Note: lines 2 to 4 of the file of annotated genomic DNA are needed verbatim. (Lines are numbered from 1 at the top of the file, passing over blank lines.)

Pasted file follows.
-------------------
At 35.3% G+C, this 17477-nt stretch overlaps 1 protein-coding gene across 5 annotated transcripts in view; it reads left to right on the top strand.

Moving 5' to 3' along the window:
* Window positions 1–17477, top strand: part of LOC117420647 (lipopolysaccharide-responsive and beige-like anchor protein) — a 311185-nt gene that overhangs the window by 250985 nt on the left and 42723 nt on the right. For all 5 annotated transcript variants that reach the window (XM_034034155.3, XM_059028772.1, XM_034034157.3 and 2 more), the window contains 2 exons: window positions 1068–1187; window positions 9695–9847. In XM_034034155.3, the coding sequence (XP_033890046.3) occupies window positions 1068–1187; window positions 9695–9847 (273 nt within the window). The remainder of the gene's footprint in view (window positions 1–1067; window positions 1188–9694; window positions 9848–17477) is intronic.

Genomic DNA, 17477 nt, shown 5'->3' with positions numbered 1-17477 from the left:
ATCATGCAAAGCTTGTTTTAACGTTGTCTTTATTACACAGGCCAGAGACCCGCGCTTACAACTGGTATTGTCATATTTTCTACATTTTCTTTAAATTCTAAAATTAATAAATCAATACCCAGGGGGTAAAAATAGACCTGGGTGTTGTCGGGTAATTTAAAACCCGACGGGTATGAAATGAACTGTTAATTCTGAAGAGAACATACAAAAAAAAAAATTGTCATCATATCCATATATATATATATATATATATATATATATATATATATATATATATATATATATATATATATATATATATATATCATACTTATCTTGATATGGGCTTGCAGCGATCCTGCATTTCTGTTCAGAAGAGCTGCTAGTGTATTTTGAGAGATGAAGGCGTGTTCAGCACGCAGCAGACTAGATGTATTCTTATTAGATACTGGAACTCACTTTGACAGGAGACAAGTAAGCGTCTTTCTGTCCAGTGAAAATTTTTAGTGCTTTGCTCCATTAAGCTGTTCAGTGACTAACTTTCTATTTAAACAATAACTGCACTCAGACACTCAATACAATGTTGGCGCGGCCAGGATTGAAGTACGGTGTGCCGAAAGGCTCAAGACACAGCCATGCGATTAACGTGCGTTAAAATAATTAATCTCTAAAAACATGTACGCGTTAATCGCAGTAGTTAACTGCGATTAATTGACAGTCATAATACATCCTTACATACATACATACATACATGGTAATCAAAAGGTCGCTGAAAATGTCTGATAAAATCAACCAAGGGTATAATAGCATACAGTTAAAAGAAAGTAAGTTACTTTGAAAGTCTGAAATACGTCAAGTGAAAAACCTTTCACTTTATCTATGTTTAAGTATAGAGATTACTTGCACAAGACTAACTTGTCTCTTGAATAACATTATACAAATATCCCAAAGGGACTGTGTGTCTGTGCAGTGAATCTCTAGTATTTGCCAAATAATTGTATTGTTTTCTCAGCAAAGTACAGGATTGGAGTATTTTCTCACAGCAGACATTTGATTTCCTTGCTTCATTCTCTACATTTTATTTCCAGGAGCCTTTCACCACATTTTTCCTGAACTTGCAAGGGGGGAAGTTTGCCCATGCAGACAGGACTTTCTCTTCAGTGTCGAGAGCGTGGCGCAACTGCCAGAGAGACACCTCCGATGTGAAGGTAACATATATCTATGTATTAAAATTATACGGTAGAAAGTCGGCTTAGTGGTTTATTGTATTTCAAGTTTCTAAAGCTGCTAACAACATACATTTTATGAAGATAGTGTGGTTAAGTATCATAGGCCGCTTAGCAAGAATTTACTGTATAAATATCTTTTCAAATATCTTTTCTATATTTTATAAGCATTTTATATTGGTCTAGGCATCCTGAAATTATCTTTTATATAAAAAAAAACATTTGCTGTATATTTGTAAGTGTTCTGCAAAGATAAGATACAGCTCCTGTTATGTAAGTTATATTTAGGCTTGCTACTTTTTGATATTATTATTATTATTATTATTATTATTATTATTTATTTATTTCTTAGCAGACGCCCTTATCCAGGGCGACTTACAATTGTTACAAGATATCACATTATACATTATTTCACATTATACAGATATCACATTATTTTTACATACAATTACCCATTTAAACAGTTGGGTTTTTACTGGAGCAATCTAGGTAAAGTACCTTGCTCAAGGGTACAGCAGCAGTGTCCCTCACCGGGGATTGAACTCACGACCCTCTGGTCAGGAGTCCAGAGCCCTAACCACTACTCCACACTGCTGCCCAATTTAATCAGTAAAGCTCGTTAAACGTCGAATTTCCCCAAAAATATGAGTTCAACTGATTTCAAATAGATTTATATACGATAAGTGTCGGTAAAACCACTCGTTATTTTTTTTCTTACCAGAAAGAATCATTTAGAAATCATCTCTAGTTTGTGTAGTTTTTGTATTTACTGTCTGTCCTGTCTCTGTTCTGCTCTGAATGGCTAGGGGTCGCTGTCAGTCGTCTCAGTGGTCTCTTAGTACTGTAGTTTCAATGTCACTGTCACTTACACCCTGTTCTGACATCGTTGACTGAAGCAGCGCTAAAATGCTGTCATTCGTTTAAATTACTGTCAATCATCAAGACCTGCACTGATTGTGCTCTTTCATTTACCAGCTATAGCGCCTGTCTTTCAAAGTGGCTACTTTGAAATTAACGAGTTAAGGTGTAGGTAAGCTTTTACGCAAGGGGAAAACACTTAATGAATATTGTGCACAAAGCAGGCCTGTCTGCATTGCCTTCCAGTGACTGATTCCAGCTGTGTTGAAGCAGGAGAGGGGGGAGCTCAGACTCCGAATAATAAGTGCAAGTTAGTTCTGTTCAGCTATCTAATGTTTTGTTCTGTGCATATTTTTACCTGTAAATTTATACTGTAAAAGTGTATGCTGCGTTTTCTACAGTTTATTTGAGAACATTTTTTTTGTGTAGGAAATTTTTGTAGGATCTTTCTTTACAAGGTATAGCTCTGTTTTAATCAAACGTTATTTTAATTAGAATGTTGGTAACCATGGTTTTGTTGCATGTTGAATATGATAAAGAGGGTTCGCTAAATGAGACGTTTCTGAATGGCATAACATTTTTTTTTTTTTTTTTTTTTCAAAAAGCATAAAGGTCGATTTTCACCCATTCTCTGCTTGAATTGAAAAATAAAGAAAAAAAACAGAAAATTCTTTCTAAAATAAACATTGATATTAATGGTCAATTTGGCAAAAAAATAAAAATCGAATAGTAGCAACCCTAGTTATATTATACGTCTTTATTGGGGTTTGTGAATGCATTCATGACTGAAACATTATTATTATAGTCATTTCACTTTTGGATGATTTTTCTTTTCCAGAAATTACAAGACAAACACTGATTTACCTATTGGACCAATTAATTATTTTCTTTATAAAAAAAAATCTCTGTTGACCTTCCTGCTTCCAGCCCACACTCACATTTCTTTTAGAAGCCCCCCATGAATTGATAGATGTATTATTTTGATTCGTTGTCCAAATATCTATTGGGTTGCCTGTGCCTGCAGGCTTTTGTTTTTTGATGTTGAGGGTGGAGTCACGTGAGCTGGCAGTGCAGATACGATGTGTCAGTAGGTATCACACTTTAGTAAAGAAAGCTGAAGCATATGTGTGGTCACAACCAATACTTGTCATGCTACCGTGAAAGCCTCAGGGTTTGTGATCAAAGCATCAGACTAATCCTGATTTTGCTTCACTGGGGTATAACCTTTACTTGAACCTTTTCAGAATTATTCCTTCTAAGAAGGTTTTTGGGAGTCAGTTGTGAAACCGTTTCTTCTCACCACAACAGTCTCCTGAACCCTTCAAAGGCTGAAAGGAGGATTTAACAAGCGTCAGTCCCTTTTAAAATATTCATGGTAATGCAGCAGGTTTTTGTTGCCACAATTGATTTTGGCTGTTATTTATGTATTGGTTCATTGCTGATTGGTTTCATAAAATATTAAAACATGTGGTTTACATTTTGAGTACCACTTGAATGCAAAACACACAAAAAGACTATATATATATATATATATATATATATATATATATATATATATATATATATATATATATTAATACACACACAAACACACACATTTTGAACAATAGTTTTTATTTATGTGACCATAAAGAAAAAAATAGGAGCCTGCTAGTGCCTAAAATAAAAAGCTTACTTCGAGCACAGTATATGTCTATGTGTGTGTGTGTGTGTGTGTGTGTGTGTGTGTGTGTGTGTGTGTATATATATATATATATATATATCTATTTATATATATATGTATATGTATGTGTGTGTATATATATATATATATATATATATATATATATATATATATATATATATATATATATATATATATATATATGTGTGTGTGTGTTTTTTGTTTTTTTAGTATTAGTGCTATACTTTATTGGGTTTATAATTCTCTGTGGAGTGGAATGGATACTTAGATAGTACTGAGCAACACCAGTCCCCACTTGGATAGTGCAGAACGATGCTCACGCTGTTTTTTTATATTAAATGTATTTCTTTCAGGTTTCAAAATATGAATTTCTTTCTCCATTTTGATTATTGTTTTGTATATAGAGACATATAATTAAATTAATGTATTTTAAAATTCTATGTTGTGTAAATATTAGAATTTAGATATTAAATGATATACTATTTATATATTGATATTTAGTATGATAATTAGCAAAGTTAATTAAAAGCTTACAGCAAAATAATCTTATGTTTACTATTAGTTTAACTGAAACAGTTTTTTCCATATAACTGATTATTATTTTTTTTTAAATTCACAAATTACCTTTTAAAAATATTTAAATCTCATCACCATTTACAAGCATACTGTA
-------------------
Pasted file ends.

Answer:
Moving 5' to 3' along the window:
* Window positions 1–17477, top strand: part of LOC117420647 (lipopolysaccharide-responsive and beige-like anchor protein) — a 311185-nt gene that overhangs the window by 250985 nt on the left and 42723 nt on the right. For all 5 annotated transcript variants that reach the window (XM_034034155.3, XM_059028772.1, XM_034034157.3 and 2 more), the window contains 2 exons: window positions 1068–1187; window positions 9695–9847. In XM_034034155.3, the coding sequence (XP_033890046.3) occupies window positions 1068–1187; window positions 9695–9847 (273 nt within the window). The remainder of the gene's footprint in view (window positions 1–1067; window positions 1188–9694; window positions 9848–17477) is intronic.

Genomic DNA, 17477 nt, shown 5'->3' with positions numbered 1-17477 from the left: